Eczema is not a particular disease but a reaction pattern that the skin produces in a number of diseases. It begins as red, raised tiny blister containing a clear fluid red, elevated spots. When the blisters break, the affected skin will weep and ooze. In older eczema and chronic eczema, the blisters are less prominent. In that case, the skin got thickened and elevated. Eczema almost always is very itchy. thus, if you find eczema, you should consult an eczema specialist in London.

Symptoms and Signs

Almost all patients with eczema complain of itching. Almost all types of eczema look similar. It has red, raised little-elevated blisters, bumpy skin, and fluid oozing bumps. stasis dermatitis (skin thickening and discoloration) occur on the lower leg. While atopic dermatitis (red, itchy, and scaly rashes) occur in the front of the elbow and behind the knees.


The specific cause of eczema remains unknown. However, it is believed that it develops due to a combination of genetic and environmental factors. There is a myth that eczema is contagious, which is completely false. ‘

Children are more likely to develop eczema if a parent has the condition or another atopic disease. If both the parents are having it then chances are even greater. Other causes are irritants, allergens, microbes, hot and cold temperature, foods, stress, and hormones.


Atopic dermatitis: This health condition has a genetic basis and produces a common type of eczema. Atopic dermatitis tends to begin early in life in those with a tendency to breath allergies, but it probably does not have an allergic basis. Characteristically, rashes occur on the cheeks, neck, elbow and knee creases, and ankles.

Allergic contact dermatitis: This is a skin reaction following contact with a substance or allergen that the immune system recognizes as foreign.

Dyshidrotic eczema: This is an irritation of the skin on the palms of the hands and the soles of the feet. It is characterized by blisters.

Neurodermatitis: This forms scaly patches of skin on the head, forearms, wrists, and lower legs. It is caused by a localized itch, such as an insect bite.

Nummular eczema: These show as circular patches of irritated skin that can be crusted, scaly, and itchy.

Seborrheic eczema: This forms oily, scaly, yellowish patches of skin, usually on the scalp and face.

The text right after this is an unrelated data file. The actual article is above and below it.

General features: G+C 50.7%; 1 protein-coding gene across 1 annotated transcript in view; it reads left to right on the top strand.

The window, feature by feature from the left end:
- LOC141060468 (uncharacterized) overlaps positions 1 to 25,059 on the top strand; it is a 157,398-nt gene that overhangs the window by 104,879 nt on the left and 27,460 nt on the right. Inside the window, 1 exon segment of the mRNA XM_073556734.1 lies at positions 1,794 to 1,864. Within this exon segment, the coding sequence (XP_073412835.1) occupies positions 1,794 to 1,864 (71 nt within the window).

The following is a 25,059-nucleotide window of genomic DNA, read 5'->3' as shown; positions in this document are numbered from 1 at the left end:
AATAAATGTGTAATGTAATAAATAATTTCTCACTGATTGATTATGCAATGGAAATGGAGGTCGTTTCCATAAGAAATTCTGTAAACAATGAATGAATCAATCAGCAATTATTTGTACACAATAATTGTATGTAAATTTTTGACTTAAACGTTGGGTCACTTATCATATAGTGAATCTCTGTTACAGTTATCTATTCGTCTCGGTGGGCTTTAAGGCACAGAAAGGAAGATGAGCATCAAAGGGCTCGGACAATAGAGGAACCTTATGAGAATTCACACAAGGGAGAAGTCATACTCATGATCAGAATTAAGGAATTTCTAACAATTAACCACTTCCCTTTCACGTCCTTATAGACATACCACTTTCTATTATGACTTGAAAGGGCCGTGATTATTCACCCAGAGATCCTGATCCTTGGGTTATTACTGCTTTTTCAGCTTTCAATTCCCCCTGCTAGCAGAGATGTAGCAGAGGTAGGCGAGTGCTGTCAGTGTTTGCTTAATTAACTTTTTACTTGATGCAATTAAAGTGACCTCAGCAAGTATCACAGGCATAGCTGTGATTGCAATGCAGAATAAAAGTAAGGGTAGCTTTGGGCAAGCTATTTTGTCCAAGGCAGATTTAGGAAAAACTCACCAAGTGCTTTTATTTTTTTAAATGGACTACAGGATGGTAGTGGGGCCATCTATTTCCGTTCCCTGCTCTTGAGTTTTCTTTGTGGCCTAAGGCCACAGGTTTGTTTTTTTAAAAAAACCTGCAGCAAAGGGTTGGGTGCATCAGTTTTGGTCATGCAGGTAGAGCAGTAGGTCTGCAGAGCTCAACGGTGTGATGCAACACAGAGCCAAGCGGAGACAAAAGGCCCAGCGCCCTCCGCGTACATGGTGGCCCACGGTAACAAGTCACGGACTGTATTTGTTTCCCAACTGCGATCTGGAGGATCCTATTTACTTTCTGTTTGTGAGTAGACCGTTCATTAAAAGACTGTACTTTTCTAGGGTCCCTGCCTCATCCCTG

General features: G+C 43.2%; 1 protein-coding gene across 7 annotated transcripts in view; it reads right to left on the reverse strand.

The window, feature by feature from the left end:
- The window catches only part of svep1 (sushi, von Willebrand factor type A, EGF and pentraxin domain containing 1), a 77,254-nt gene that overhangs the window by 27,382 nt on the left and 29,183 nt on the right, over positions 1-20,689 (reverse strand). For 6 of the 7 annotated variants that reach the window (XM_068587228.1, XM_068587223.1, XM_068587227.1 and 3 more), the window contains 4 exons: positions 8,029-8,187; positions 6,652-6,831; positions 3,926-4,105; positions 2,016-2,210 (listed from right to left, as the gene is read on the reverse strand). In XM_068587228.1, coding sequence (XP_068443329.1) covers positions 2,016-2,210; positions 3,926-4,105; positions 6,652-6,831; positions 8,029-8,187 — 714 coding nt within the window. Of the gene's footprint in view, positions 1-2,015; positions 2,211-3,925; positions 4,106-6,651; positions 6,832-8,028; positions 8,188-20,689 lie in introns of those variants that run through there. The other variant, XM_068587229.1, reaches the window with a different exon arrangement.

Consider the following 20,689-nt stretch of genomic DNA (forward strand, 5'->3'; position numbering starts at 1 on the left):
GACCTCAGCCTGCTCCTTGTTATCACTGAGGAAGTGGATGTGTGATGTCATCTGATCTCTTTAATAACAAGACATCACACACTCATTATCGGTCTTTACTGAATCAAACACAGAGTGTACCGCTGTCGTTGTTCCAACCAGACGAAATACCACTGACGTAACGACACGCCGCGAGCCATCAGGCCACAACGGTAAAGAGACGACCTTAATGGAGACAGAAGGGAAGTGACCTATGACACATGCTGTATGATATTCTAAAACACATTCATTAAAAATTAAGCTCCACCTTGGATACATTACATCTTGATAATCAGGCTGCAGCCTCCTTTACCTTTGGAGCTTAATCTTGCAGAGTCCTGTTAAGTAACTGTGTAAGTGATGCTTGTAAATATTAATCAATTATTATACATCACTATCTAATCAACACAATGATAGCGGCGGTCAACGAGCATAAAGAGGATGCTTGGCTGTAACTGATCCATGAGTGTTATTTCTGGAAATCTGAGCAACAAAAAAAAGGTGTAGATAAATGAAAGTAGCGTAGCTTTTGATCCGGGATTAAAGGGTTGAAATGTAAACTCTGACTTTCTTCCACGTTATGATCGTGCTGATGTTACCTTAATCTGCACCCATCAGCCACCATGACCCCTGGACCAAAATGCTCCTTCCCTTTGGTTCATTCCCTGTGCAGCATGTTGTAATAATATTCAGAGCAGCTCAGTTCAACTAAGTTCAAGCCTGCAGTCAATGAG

Stasis dermatitis: This is a skin irritation of the lower leg usually related to circulatory problems.

Treatment in Brief

Proper care and a bit positive change in your lifestyle is the key.

For Chronic eczema where there are significant weeping and oozing requires repeated cycles of application of the dilute solution of vinegar. This is most often conveniently performed by placing the affected body part in front of a fan after the dressing.

Once the acute weeping has decreased, then topical steroid applications can be an effective treatment. In extensive disease, systemic steroids may need to be utilized either orally or by an injection.

Use a mild soap or soap substitute that won't dry your skin. You’ll also want a good moisturizer in cream, lotion, or ointment form. Smooth it on right after a shower or bath, as well as one other time each day. Do not bath with hot water or for a long time. In short, be careful that your skin does not get dry.

Get regular exercise, and set aside time to relax. For this, you could get together with friends, laugh, listen to music, meditate or pray, or enjoy a hobby.

At the end

No treatment will work for you if you are not having an expert advice about everything. Remember always, you are not a dermatologist. This cautions will help you recover but they are not the full treatment. You should consult a private dermatologist In London for the proper treatment and guidance.

Author's Bio: 

Daniel Clark is an entrepreneur working as a freelance writer for alternative skin care product lines, specializing in moles, warts and skin tag removal.